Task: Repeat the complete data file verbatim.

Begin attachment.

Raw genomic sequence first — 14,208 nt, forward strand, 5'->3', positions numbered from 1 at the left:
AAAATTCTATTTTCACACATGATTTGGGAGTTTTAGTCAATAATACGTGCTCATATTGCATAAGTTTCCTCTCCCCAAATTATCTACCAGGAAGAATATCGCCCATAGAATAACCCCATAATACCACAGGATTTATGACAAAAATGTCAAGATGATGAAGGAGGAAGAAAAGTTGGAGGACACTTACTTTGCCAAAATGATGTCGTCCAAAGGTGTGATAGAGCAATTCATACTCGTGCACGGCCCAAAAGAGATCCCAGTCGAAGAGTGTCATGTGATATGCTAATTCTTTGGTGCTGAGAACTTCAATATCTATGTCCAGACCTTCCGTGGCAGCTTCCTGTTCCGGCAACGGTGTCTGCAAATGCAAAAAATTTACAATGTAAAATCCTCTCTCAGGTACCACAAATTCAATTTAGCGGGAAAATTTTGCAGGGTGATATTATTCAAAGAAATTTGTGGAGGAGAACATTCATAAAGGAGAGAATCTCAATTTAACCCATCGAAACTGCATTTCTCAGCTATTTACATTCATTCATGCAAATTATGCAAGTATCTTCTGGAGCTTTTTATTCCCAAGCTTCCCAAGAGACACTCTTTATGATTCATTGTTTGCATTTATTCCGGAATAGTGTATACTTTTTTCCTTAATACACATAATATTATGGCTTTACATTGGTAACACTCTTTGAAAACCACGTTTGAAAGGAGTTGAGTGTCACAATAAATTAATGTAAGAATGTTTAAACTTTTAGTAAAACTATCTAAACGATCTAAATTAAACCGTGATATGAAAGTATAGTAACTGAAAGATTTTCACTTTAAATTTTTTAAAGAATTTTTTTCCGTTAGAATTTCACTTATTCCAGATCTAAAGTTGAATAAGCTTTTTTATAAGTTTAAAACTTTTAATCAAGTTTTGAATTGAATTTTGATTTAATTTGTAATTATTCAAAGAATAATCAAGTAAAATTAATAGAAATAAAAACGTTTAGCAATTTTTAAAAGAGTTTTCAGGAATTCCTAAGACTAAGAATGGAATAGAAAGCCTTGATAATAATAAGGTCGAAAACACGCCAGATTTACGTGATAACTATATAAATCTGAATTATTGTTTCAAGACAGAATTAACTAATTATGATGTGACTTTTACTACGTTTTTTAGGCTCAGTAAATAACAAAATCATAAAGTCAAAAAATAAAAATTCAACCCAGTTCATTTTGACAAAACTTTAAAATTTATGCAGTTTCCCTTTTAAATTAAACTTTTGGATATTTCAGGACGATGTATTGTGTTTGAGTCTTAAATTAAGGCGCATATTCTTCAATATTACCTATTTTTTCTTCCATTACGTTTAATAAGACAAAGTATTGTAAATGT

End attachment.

Raw genomic sequence first — 14,208 nt, forward strand, 5'->3', positions numbered from 1 at the left:
AAAATTCTATTTTCACACATGATTTGGGAGTTTTAGTCAATAATACGTGCTCATATTGCATAAGTTTCCTCTCCCCAAATTATCTACCAGGAAGAATATCGCCCATAGAATAACCCCATAATACCACAGGATTTATGACAAAAATGTCAAGATGATGAAGGAGGAAGAAAAGTTGGAGGACACTTACTTTGCCAAAATGATGTCGTCCAAAGGTGTGATAGAGCAATTCATACTCGTGCACGGCCCAAAAGAGATCCCAGTCGAAGAGTGTCATGTGATATGCTAATTCTTTGGTGCTGAGAACTTCAATATCTATGTCCAGACCTTCCGTGGCAGCTTCCTGTTCCGGCAACGGTGTCTGCAAATGCAAAAAATTTACAATGTAAAATCCTCTCTCAGGTACCACAAATTCAATTTAGCGGGAAAATTTTGCAGGGTGATATTATTCAAAGAAATTTGTGGAGGAGAACATTCATAAAGGAGAGAATCTCAATTTAACCCATCGAAACTGCATTTCTCAGCTATTTACATTCATTCATGCAAATTATGCAAGTATCTTCTGGAGCTTTTTATTCCCAAGCTTCCCAAGAGACACTCTTTATGATTCATTGTTTGCATTTATTCCGGAATAGTGTATACTTTTTTCCTTAATACACATAATATTATGGCTTTACATTGGTAACACTCTTTGAAAACCACGTTTGAAAGGAGTTGAGTGTCACAATAAATTAATGTAAGAATGTTTAAACTTTTAGTAAAACTATCTAAACGATCTAAATTAAACCGTGATATGAAAGTATAGTAACTGAAAGATTTTCACTTTAAATTTTTTAAAGAATTTTTTTCCGTTAGAATTTCACTTATTCCAGATCTAAAGTTGAATAAGCTTTTTTATAAGTTTAAAACTTTTAATCAAGTTTTGAATTGAATTTTGATTTAATTTGTAATTATTCAAAGAATAATCAAGTAAAATTAATAGAAATAAAAACGTTTAGCAATTTTTAAAAGAGTTTTCAGGAATTCCTAAGACTAAGAATGGAATAGAAAGCCTTGATAATAATAAGGTCGAAAACACGCCAGATTTACGTGATAACTATATAAATCTGAATTATTGTTTCAAGACAGAATTAACTAATTATGATGTGACTTTTACTACGTTTTTTAGGCTCAGTAAATAACAAAATCATAAAGTCAAAAAATAAAAATTCAACCCAGTTCATTTTGACAAAACTTTAAAATTTATGCAGTTTCCCTTTTAAATTAAACTTTTGGATATTTCAGGACGATGTATTGTGTTTGAGTCTTAAATTAAGGCGCATATTCTTCAATATTACCTATTTTTTCTTCCATTACGTTTAATAAGACAAAGTATTGTAAATGT